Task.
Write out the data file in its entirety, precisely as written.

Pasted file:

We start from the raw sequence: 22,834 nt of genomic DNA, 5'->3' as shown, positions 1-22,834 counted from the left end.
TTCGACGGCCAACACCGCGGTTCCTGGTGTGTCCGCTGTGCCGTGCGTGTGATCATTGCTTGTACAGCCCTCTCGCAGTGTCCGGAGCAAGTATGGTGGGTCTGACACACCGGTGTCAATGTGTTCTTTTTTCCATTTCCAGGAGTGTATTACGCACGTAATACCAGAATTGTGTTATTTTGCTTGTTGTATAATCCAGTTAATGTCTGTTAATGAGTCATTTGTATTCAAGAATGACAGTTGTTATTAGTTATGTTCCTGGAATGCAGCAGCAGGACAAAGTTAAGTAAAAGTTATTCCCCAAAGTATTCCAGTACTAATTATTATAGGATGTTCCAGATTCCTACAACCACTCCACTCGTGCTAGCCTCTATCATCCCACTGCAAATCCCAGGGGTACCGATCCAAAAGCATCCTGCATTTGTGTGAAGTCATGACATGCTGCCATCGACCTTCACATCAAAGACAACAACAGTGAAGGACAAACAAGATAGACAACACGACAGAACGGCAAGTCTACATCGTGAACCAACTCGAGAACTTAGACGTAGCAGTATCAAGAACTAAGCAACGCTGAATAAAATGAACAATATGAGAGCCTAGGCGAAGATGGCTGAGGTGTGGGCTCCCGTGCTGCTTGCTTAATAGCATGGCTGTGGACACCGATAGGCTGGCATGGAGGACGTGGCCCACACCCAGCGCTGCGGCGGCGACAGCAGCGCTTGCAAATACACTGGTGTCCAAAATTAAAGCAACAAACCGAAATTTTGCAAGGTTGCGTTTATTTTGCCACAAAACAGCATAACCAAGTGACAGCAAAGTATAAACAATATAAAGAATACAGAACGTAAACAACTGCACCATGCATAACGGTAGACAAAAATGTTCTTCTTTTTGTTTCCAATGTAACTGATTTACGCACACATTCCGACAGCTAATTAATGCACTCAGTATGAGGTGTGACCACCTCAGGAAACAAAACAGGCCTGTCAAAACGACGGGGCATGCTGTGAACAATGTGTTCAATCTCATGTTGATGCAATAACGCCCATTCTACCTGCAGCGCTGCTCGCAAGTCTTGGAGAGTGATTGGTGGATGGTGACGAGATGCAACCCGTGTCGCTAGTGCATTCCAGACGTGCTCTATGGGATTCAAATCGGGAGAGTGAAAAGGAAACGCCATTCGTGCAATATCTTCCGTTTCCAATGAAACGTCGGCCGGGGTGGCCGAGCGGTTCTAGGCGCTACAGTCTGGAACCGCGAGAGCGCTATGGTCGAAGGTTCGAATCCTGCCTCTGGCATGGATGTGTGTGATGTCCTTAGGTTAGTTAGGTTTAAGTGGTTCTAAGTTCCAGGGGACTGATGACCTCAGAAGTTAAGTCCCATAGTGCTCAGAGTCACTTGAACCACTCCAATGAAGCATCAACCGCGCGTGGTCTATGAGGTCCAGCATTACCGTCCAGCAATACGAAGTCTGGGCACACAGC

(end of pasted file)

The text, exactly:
We start from the raw sequence: 22,834 nt of genomic DNA, 5'->3' as shown, positions 1-22,834 counted from the left end.
TTCGACGGCCAACACCGCGGTTCCTGGTGTGTCCGCTGTGCCGTGCGTGTGATCATTGCTTGTACAGCCCTCTCGCAGTGTCCGGAGCAAGTATGGTGGGTCTGACACACCGGTGTCAATGTGTTCTTTTTTCCATTTCCAGGAGTGTATTACGCACGTAATACCAGAATTGTGTTATTTTGCTTGTTGTATAATCCAGTTAATGTCTGTTAATGAGTCATTTGTATTCAAGAATGACAGTTGTTATTAGTTATGTTCCTGGAATGCAGCAGCAGGACAAAGTTAAGTAAAAGTTATTCCCCAAAGTATTCCAGTACTAATTATTATAGGATGTTCCAGATTCCTACAACCACTCCACTCGTGCTAGCCTCTATCATCCCACTGCAAATCCCAGGGGTACCGATCCAAAAGCATCCTGCATTTGTGTGAAGTCATGACATGCTGCCATCGACCTTCACATCAAAGACAACAACAGTGAAGGACAAACAAGATAGACAACACGACAGAACGGCAAGTCTACATCGTGAACCAACTCGAGAACTTAGACGTAGCAGTATCAAGAACTAAGCAACGCTGAATAAAATGAACAATATGAGAGCCTAGGCGAAGATGGCTGAGGTGTGGGCTCCCGTGCTGCTTGCTTAATAGCATGGCTGTGGACACCGATAGGCTGGCATGGAGGACGTGGCCCACACCCAGCGCTGCGGCGGCGACAGCAGCGCTTGCAAATACACTGGTGTCCAAAATTAAAGCAACAAACCGAAATTTTGCAAGGTTGCGTTTATTTTGCCACAAAACAGCATAACCAAGTGACAGCAAAGTATAAACAATATAAAGAATACAGAACGTAAACAACTGCACCATGCATAACGGTAGACAAAAATGTTCTTCTTTTTGTTTCCAATGTAACTGATTTACGCACACATTCCGACAGCTAATTAATGCACTCAGTATGAGGTGTGACCACCTCAGGAAACAAAACAGGCCTGTCAAAACGACGGGGCATGCTGTGAACAATGTGTTCAATCTCATGTTGATGCAATAACGCCCATTCTACCTGCAGCGCTGCTCGCAAGTCTTGGAGAGTGATTGGTGGATGGTGACGAGATGCAACCCGTGTCGCTAGTGCATTCCAGACGTGCTCTATGGGATTCAAATCGGGAGAGTGAAAAGGAAACGCCATTCGTGCAATATCTTCCGTTTCCAATGAAACGTCGGCCGGGGTGGCCGAGCGGTTCTAGGCGCTACAGTCTGGAACCGCGAGAGCGCTATGGTCGAAGGTTCGAATCCTGCCTCTGGCATGGATGTGTGTGATGTCCTTAGGTTAGTTAGGTTTAAGTGGTTCTAAGTTCCAGGGGACTGATGACCTCAGAAGTTAAGTCCCATAGTGCTCAGAGTCACTTGAACCACTCCAATGAAGCATCAACCGCGCGTGGTCTATGAGGTCCAGCATTACCGTCCAGCAATACGAAGTCTGGGCACACAGC